The Met’s production of 42nd Street is a visual feast. The set design (by Ben Saunders and Greer Tappert) includes numerous high-quality and interestingly devised visual projections that form the backbone of what is seen onstage. The transitions from one scene to another (with excellent use of crew and cast) are very smooth, and this is all complemented with a tightly designed and well executed lighting design (Jamie Lee Rayner), and a costume plot to die for. I repeat. It’s a visual feast.
The show itself has a fairly mundane story line which is not unique. It’s a backstage story of a theatre company that gets itself into a bit of trouble for which the chosen solution is to elevate an ingénue to the role of leading lady. It’s a storyline that has oft been used, and of course involves a fading senior actress and an infatuated young leading man who thinks the ‘changing of the guard’ is just the ‘ants pants’. What makes 42nd Street stand out, or should make it stand out, is the plethora of high energy dance routines and hummable tunes, and director Ben Saunders and choreographer Jacinta Vistoli have come up trumps in that regard. From the opening curtain raiser to the closing curtain call, the stage is full of colourfully dressed and high-energy tappers executing inventive and attention-grabbing seemingly endless routines with keen precision and a deep sense of fun and enjoyment. There hasn’t been better dancing on an Adelaide community theatre stage for some time.
The story line is almost an excuse for a dance spectacular, but the singing and acting is also important. In fact, because of the lack-lustre story line (this show really is beginning to show its age), the principals need to be archetypal ‘triple threats’ at the top of their game, otherwise the whole show is little more than a dancing and … visual feast with no real grunt. In this production, the principals pull it off, in the main. Sophie Schwab plays Peggy Sawyer, the ingénue, with sweetness and brimming confidence. Her singing voice is strong, tuneful, and clear. Liam Phillips plays Billy Lawler, the young romantic lead, with consistent excitement and energy. Although his voice is not large, his duet with Schwab and his numbers with the ensemble are toe-tappingly enjoyable. Lisa Lanzi dances well with studied care and is pleasingly larger-than-life as Maggie Jones. Some minor audio engineering issues challenged her early in Act 1. Angus Smith underplays impresario Julian Marsh and gives him an aloofness that becomes very funny deep into Act 2. Smith is at times challenged by the grandness of the musical numbers, such as ‘Lullaby of Broadway’, but Tammy Papp’s very fine musical direction of an impressively musical and well-balanced orchestra gives all the assistance needed. Jenny Scarce is the standout as the fading star Dorothy Brock. She is brash, raucous, larger than life, and very funny. The named principals are rounded out with Barbara Nutchey (Ann), Rebekah Goodall (Lorraine), Emily Fitzpatrick (Phyllis), Joel Amos (Bert), Barry Hill (Abner), Jay Mancuso (Pat), Monique Millar (Andy) and Shelley Bowen (Mac & Stage Manager). The members of the ensemble are ever reliable and create some amusing and effective characters. (Joshua Budiman’s miming at the piano was noteworthy!)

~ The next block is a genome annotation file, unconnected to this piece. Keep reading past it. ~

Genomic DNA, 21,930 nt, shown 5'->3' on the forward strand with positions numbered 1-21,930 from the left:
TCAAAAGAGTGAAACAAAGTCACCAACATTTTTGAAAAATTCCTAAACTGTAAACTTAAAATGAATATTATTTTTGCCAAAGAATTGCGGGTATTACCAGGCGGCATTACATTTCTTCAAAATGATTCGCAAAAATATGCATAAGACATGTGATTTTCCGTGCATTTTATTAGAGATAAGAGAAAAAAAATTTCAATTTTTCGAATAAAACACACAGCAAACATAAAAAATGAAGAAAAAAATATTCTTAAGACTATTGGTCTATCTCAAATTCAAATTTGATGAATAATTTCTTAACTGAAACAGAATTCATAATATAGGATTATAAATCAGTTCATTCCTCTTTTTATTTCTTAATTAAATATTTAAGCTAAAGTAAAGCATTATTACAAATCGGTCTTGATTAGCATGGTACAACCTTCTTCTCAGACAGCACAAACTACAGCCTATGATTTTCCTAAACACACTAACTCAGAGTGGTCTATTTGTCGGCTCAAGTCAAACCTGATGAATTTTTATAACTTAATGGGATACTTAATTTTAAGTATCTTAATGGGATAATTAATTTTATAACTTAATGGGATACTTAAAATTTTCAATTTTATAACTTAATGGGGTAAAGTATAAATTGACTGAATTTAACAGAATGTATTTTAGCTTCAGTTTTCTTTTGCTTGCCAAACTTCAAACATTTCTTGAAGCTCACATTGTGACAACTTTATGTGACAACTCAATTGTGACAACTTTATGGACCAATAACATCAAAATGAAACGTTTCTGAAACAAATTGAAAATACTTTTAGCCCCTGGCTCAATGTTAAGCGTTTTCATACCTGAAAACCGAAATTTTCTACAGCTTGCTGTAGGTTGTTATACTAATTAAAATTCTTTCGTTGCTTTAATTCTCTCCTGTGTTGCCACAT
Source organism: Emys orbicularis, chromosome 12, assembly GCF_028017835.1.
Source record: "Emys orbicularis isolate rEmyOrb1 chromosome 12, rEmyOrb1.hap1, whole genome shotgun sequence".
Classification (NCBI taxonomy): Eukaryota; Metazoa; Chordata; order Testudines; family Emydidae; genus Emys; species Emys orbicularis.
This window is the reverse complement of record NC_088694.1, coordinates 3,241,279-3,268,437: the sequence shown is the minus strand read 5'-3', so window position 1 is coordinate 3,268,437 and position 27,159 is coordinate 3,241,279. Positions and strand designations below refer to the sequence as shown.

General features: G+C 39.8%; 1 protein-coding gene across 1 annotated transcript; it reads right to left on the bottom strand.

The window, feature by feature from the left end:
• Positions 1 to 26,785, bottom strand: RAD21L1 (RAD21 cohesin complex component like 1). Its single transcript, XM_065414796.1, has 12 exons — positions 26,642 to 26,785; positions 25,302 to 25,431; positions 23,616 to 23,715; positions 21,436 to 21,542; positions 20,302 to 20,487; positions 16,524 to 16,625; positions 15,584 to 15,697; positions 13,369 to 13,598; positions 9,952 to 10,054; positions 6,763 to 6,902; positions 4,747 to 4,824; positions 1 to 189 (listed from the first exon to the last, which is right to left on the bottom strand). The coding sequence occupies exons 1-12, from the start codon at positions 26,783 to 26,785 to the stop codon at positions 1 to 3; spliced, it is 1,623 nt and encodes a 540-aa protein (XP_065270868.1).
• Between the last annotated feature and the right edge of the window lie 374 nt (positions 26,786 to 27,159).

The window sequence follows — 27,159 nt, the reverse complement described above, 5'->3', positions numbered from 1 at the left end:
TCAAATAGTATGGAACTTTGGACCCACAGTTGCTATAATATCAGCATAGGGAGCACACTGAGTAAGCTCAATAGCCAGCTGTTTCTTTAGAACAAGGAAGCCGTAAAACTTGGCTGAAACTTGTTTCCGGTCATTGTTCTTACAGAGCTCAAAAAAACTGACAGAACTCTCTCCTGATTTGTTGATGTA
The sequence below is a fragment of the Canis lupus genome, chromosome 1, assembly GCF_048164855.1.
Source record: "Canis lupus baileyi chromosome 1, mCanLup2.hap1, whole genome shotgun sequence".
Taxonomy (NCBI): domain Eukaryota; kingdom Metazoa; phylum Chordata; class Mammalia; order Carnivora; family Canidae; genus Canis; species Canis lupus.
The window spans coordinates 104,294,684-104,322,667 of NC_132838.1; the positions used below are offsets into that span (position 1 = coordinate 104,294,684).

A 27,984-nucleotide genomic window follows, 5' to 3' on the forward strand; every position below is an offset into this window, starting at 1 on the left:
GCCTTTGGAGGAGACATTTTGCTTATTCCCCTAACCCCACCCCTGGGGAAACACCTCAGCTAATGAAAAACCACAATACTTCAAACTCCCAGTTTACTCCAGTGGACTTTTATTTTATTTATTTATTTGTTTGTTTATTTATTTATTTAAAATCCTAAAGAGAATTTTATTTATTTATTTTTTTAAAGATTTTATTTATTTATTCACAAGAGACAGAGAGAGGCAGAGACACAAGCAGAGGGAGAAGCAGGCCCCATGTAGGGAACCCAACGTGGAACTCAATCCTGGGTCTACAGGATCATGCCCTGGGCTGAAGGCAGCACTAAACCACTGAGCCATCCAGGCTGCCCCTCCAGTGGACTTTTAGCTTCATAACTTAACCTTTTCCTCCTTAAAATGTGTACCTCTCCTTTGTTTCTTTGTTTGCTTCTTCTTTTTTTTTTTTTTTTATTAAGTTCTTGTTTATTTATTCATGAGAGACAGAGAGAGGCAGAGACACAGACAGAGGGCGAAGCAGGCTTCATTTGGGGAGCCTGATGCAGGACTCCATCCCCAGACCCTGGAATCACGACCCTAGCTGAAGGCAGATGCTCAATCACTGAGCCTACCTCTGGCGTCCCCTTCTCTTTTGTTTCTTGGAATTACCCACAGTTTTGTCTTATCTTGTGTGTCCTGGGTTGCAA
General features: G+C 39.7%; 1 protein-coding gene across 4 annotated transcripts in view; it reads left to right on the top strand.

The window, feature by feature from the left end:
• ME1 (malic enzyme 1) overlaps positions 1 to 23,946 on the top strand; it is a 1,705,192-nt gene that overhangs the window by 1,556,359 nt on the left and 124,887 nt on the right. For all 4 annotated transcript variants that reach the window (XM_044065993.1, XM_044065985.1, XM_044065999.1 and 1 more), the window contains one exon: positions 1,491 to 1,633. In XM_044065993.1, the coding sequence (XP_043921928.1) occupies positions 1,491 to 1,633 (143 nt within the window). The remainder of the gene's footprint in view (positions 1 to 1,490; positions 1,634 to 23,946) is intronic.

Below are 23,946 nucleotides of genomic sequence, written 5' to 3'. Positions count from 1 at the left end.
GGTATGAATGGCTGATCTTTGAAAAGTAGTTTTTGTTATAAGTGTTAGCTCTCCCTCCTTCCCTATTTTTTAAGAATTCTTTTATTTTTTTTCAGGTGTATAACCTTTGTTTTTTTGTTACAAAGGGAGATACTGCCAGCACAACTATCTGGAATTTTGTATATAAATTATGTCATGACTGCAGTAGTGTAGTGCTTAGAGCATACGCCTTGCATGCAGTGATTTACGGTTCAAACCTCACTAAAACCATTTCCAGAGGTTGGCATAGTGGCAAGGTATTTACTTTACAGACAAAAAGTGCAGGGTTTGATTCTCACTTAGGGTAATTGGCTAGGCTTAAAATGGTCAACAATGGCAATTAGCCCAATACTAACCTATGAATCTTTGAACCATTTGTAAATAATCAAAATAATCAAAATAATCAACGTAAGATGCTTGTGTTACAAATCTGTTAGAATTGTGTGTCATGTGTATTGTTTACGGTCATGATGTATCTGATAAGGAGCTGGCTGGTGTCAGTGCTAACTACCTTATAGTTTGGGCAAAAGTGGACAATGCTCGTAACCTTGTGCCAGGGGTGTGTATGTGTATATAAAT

The Met has previously performed 42nd Street as recently as 2010, and the current production adds to their tradition of high quality.